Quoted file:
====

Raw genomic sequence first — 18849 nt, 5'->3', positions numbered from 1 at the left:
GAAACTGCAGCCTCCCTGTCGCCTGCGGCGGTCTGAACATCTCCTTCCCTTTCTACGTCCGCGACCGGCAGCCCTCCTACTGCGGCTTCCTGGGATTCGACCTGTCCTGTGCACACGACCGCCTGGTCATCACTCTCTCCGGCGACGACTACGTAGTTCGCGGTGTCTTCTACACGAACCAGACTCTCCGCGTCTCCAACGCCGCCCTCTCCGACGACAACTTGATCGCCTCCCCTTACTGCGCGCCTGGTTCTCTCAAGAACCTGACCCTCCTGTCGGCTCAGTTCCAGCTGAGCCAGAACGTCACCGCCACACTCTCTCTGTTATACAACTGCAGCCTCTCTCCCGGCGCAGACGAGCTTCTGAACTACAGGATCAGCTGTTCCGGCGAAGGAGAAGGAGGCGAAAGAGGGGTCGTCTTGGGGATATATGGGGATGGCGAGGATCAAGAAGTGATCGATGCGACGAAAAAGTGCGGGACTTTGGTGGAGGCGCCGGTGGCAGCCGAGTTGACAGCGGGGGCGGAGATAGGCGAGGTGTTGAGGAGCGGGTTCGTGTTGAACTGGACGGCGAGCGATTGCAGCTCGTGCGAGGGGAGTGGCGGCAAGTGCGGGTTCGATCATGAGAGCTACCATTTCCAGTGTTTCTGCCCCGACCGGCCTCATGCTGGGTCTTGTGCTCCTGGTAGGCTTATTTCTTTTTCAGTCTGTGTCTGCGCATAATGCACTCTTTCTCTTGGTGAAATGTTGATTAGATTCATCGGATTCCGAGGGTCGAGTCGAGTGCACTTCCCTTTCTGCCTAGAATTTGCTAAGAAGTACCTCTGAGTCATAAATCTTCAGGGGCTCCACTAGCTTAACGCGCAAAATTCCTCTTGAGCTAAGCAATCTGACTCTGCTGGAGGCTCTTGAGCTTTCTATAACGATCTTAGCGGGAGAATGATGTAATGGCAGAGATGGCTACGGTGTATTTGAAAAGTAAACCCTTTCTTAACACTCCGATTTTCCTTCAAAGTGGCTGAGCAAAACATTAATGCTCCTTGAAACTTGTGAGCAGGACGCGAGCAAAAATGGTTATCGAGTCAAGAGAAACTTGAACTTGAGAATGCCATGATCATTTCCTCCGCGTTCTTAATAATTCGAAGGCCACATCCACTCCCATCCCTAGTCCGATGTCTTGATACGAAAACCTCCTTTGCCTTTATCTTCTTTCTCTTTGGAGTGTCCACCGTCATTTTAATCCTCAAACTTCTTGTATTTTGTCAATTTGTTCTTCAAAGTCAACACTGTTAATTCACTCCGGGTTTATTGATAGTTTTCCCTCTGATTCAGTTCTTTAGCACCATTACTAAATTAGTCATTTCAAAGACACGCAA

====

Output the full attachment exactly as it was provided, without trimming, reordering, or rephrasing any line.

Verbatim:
Raw genomic sequence first — 18849 nt, 5'->3', positions numbered from 1 at the left:
GAAACTGCAGCCTCCCTGTCGCCTGCGGCGGTCTGAACATCTCCTTCCCTTTCTACGTCCGCGACCGGCAGCCCTCCTACTGCGGCTTCCTGGGATTCGACCTGTCCTGTGCACACGACCGCCTGGTCATCACTCTCTCCGGCGACGACTACGTAGTTCGCGGTGTCTTCTACACGAACCAGACTCTCCGCGTCTCCAACGCCGCCCTCTCCGACGACAACTTGATCGCCTCCCCTTACTGCGCGCCTGGTTCTCTCAAGAACCTGACCCTCCTGTCGGCTCAGTTCCAGCTGAGCCAGAACGTCACCGCCACACTCTCTCTGTTATACAACTGCAGCCTCTCTCCCGGCGCAGACGAGCTTCTGAACTACAGGATCAGCTGTTCCGGCGAAGGAGAAGGAGGCGAAAGAGGGGTCGTCTTGGGGATATATGGGGATGGCGAGGATCAAGAAGTGATCGATGCGACGAAAAAGTGCGGGACTTTGGTGGAGGCGCCGGTGGCAGCCGAGTTGACAGCGGGGGCGGAGATAGGCGAGGTGTTGAGGAGCGGGTTCGTGTTGAACTGGACGGCGAGCGATTGCAGCTCGTGCGAGGGGAGTGGCGGCAAGTGCGGGTTCGATCATGAGAGCTACCATTTCCAGTGTTTCTGCCCCGACCGGCCTCATGCTGGGTCTTGTGCTCCTGGTAGGCTTATTTCTTTTTCAGTCTGTGTCTGCGCATAATGCACTCTTTCTCTTGGTGAAATGTTGATTAGATTCATCGGATTCCGAGGGTCGAGTCGAGTGCACTTCCCTTTCTGCCTAGAATTTGCTAAGAAGTACCTCTGAGTCATAAATCTTCAGGGGCTCCACTAGCTTAACGCGCAAAATTCCTCTTGAGCTAAGCAATCTGACTCTGCTGGAGGCTCTTGAGCTTTCTATAACGATCTTAGCGGGAGAATGATGTAATGGCAGAGATGGCTACGGTGTATTTGAAAAGTAAACCCTTTCTTAACACTCCGATTTTCCTTCAAAGTGGCTGAGCAAAACATTAATGCTCCTTGAAACTTGTGAGCAGGACGCGAGCAAAAATGGTTATCGAGTCAAGAGAAACTTGAACTTGAGAATGCCATGATCATTTCCTCCGCGTTCTTAATAATTCGAAGGCCACATCCACTCCCATCCCTAGTCCGATGTCTTGATACGAAAACCTCCTTTGCCTTTATCTTCTTTCTCTTTGGAGTGTCCACCGTCATTTTAATCCTCAAACTTCTTGTATTTTGTCAATTTGTTCTTCAAAGTCAACACTGTTAATTCACTCCGGGTTTATTGATAGTTTTCCCTCTGATTCAGTTCTTTAGCACCATTACTAAATTAGTCATTTCAAAGACACGCAA